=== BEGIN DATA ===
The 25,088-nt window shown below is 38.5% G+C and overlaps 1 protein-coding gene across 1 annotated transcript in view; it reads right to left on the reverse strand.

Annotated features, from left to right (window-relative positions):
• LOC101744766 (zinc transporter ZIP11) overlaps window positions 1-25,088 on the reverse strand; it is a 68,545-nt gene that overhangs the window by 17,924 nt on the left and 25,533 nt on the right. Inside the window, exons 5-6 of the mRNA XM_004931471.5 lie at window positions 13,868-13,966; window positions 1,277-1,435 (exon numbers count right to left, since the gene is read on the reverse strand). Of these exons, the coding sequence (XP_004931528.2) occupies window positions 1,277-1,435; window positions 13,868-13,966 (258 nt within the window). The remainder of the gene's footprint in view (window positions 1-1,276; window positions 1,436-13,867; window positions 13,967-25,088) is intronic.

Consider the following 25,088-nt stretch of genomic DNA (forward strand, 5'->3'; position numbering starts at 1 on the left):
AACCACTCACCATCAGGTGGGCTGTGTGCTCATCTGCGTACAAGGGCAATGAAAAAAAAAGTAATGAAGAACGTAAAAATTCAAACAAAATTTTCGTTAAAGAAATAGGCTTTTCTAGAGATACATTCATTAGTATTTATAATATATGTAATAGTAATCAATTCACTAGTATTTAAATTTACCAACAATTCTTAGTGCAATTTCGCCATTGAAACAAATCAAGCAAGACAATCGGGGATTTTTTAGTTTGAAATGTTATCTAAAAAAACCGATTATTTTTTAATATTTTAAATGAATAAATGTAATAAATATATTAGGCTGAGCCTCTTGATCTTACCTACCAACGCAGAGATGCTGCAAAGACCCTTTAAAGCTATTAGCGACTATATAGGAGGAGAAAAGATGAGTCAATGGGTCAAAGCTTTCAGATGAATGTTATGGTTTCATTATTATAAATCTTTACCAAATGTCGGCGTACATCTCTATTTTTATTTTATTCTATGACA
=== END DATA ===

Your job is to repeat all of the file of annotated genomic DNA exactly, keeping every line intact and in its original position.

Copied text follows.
The 25,088-nt window shown below is 38.5% G+C and overlaps 1 protein-coding gene across 1 annotated transcript in view; it reads right to left on the reverse strand.

Annotated features, from left to right (window-relative positions):
• LOC101744766 (zinc transporter ZIP11) overlaps window positions 1-25,088 on the reverse strand; it is a 68,545-nt gene that overhangs the window by 17,924 nt on the left and 25,533 nt on the right. Inside the window, exons 5-6 of the mRNA XM_004931471.5 lie at window positions 13,868-13,966; window positions 1,277-1,435 (exon numbers count right to left, since the gene is read on the reverse strand). Of these exons, the coding sequence (XP_004931528.2) occupies window positions 1,277-1,435; window positions 13,868-13,966 (258 nt within the window). The remainder of the gene's footprint in view (window positions 1-1,276; window positions 1,436-13,867; window positions 13,967-25,088) is intronic.

Consider the following 25,088-nt stretch of genomic DNA (forward strand, 5'->3'; position numbering starts at 1 on the left):
AACCACTCACCATCAGGTGGGCTGTGTGCTCATCTGCGTACAAGGGCAATGAAAAAAAAAGTAATGAAGAACGTAAAAATTCAAACAAAATTTTCGTTAAAGAAATAGGCTTTTCTAGAGATACATTCATTAGTATTTATAATATATGTAATAGTAATCAATTCACTAGTATTTAAATTTACCAACAATTCTTAGTGCAATTTCGCCATTGAAACAAATCAAGCAAGACAATCGGGGATTTTTTAGTTTGAAATGTTATCTAAAAAAACCGATTATTTTTTAATATTTTAAATGAATAAATGTAATAAATATATTAGGCTGAGCCTCTTGATCTTACCTACCAACGCAGAGATGCTGCAAAGACCCTTTAAAGCTATTAGCGACTATATAGGAGGAGAAAAGATGAGTCAATGGGTCAAAGCTTTCAGATGAATGTTATGGTTTCATTATTATAAATCTTTACCAAATGTCGGCGTACATCTCTATTTTTATTTTATTCTATGACA